The subjects, two citizens of Mexico, were also allegedly in possession of drug paraphernalia, which was not confiscated.
The incident occurred during an Oct. 28 traffic stop conducted by KPD Officer Bryan Carter. The Times-News learned of the stop and subsequent TBI investigation on Friday after obtaining a copy of a letter sent from Sullivan County District Attorney Greeley Wells to Kingsport Police Chief Gale Osborne.
The TBI has confirmed it investigated Carter’s actions and forwarded its findings to Wells in January. According to the TBI — and Wells’ letter to Osborne — no charges were placed against Carter, as the two subjects are now in Mexico and are not expected to return to Tennessee.
Along with Carter, two other officers were present for the traffic stop, which occurred near mile marker 59 of Interstate 81. A check of KPD records from that day shows no incident report was completed and turned in.
According to Tim Whaley, the city’s public relations director, Carter received three days suspension without pay for the incident and was suspended from working the interstate for 90 days. He was also issued remedial training on the preservation and handling of evidence.
In Wells’ Feb. 17 letter to Osborne, the district attorney called the incident “shoddy police work at best and official misconduct at worst.”
“The upshot of this incident is that the city of Kingsport is $2,675 richer because of the seizure ultimately not being contested for the reason of the bond and attorney fees would have taken up the amount seized,” the letter reads. “Although my office fully supports legal seizure of assets that can be attributed by evidence to illegal drug trafficking, I do not think the city of Kingsport should be making money off of questionable police investigations as was done in this incident.”
Wells was alerted to the traffic stop and seizure of money by Johnson City attorney Don Spurrell. The Mexican citizens had contacted Spurrell, claiming Carter seized approximately $4,500.
According to Wells’ letter to Osborne, Carter provided the two subjects with a State of Tennessee Notice of Property Seizure and Forfeiture indicating the amount of money seized was $2,675.
“The notice did not identify the seizing agency or seizing officer, and from the copy I have seen, does not identify the reason for seizure,” Wells writes in his letter. “In fact when I requested the TBI investigation I had no idea which department was involved.”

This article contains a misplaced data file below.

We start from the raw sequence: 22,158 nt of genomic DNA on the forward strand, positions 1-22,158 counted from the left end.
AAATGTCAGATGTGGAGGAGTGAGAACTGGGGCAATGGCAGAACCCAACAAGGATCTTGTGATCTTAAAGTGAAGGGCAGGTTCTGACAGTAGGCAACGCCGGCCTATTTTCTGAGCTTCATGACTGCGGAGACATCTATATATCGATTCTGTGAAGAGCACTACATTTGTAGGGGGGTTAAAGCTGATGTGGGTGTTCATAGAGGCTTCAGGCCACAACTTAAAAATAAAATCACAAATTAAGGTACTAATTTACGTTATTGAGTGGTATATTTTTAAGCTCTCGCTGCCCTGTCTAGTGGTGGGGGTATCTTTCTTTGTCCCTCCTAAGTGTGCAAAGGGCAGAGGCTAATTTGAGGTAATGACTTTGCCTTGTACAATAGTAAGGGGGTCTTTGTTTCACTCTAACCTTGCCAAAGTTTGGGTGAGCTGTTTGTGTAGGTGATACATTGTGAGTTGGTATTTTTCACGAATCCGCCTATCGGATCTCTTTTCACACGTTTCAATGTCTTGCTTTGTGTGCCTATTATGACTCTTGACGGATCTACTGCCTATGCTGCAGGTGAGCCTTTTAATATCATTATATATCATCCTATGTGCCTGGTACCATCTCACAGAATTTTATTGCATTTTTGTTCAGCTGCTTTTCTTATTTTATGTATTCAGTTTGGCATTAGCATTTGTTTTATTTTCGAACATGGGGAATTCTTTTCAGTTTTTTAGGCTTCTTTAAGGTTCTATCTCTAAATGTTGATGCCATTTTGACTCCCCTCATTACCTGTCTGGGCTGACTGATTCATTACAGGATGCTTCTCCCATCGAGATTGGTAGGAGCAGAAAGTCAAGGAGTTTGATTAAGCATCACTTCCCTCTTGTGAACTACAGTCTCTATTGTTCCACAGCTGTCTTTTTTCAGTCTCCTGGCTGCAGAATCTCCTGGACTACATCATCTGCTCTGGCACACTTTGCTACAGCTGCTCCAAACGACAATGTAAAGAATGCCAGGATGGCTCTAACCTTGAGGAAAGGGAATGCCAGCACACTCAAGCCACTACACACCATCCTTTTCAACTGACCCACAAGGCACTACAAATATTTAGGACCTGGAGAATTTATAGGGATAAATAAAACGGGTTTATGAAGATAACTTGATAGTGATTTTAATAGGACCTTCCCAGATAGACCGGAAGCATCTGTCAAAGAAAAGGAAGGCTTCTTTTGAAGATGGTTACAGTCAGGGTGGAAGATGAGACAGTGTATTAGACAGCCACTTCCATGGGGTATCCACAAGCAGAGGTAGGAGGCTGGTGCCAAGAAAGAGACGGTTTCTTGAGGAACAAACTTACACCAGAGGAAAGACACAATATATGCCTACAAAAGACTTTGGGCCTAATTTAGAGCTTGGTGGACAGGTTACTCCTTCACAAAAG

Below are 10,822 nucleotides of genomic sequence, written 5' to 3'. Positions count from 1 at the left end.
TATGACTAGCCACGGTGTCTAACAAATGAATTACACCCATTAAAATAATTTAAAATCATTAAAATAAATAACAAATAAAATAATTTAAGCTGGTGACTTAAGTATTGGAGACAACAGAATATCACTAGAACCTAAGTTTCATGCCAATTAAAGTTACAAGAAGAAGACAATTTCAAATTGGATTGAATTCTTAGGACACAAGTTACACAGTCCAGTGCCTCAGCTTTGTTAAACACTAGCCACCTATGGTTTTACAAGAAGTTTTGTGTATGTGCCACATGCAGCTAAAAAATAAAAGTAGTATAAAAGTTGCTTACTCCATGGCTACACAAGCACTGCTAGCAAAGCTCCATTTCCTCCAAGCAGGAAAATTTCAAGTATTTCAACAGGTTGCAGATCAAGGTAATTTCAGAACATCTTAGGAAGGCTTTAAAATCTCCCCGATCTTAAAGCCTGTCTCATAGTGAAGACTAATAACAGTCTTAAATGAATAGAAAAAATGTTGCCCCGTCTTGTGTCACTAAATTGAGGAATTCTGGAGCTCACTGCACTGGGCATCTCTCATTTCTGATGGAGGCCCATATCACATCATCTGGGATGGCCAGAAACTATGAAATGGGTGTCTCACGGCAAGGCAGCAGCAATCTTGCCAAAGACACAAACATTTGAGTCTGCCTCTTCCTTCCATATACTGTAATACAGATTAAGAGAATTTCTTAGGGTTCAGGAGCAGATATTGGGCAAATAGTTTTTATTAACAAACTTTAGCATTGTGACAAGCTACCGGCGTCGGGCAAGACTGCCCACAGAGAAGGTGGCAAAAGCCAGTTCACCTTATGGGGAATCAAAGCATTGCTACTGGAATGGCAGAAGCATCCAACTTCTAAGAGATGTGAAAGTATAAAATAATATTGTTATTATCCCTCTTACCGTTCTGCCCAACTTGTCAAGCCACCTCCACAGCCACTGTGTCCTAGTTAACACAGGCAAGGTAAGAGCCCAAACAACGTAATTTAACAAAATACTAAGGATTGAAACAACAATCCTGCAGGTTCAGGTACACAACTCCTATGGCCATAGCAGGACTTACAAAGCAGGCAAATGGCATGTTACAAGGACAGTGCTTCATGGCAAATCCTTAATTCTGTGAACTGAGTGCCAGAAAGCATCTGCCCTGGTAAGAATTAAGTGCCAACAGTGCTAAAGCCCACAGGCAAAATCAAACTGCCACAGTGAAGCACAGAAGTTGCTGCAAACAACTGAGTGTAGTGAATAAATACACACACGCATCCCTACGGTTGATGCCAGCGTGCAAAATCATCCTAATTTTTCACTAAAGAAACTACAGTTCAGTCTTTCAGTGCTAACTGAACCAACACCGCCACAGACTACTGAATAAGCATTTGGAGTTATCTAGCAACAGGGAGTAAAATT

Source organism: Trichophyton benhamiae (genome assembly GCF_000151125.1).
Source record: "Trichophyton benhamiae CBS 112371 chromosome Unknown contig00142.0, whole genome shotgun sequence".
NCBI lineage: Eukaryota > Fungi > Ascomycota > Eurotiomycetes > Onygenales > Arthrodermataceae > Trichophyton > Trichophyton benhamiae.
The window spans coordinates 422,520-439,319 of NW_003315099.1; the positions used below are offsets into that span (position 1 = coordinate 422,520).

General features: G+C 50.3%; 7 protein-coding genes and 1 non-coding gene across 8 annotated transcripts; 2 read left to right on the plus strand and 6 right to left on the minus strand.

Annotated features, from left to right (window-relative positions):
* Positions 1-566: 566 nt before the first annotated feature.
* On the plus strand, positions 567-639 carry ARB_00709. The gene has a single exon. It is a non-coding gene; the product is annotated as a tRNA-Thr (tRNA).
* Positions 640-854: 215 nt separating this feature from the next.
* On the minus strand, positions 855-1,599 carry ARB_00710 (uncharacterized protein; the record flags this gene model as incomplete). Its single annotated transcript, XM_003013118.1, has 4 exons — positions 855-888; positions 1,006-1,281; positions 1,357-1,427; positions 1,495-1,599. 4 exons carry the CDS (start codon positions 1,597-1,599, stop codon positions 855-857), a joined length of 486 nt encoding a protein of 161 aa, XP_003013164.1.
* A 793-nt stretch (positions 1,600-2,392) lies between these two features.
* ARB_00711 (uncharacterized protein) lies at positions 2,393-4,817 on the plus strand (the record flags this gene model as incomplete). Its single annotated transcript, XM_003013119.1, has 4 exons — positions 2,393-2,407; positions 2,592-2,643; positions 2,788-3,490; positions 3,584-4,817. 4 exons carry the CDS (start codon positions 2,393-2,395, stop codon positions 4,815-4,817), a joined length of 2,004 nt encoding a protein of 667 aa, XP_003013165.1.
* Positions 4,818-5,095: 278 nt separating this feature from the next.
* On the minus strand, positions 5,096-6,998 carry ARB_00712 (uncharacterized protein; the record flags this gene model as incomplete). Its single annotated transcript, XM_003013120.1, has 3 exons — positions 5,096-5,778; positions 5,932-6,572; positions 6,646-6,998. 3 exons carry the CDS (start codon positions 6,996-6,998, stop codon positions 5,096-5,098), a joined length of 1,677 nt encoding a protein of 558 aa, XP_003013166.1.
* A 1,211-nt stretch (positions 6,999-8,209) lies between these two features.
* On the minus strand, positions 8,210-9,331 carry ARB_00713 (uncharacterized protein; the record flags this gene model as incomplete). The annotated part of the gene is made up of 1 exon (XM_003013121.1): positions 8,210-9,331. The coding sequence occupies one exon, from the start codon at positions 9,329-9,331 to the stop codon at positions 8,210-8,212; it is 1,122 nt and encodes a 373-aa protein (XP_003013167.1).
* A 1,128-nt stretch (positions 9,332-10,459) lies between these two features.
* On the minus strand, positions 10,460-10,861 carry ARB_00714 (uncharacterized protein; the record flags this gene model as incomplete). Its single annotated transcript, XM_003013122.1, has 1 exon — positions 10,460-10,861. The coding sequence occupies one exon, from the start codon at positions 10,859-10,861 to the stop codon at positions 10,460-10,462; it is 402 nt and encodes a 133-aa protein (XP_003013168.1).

The Times-News has attempted to obtain copies of the TBI’s full report. An e-mail response from the TBI reads, “any other details of the case cannot be released without a court order or subpoena due to TBI’s statute regarding confidential files.”
According to Wells’ letter, Carter’s actions would have been presented to the grand jury under the official misconduct statute. As the suspects have returned to Mexico, that is no longer the case.
Attempts Friday to contact Wells and the suspects’ attorney were unsuccessful.
Queries at the KPD into acquiring the TBI report were directed to Osborne, who did not speak with the Times-News. Deputy Chief David Quillin advised that a Freedom of Information Act request would need to be filed with city offices.
Once the request was filed and access was granted, a secretary at the police department advised the city attorney would handle the matter. She said a copy of the TBI’s report would be provided to the Times-News within five days.
According to Wells’ letter, Carter pulled over the suspects’ car for speeding. Though the suspects were allegedly in possession of drug paraphernalia — and did not have a driver’s license — they were charged with no crime.
“Apparently he was even allowed to drive off with the contraband drug paraphernalia,” Wells writes.
Carter entered an Affidavit in Support of a Forfeiture Warrant for the cash in Kingsport General Sessions Court on Nov. 3. Carter described the paraphernalia as pill crushers, marijuana grinders and clear baggies.
Accompanying Carter on October’s stop was Officer Ed Ragsdale. Whaley said Ragsdale confirmed at the scene that $2,675 was seized from the subjects. He was ordered to undergo counseling sessions on the following of proper procedures.
Whaley said the money was found in a sock, and it was seized because neither of the subjects would claim it.
“What we have here is a case of really sloppy work,” Whaley said. “(The driver) should have been charged with driving without a license or booked into jail. That’s the option of the officer.”
Cpl. Tim Horne, whom Whaley made a point to call “one of our stars in terms of his performance,” also stopped at the traffic stop. He was issued a written reprimand for not ensuring all policies were followed and forms completed.
As a result of the incident, the KPD has changed its policy on interstate interdiction. From now on, Whaley said, if a warning is issued it will be in writing.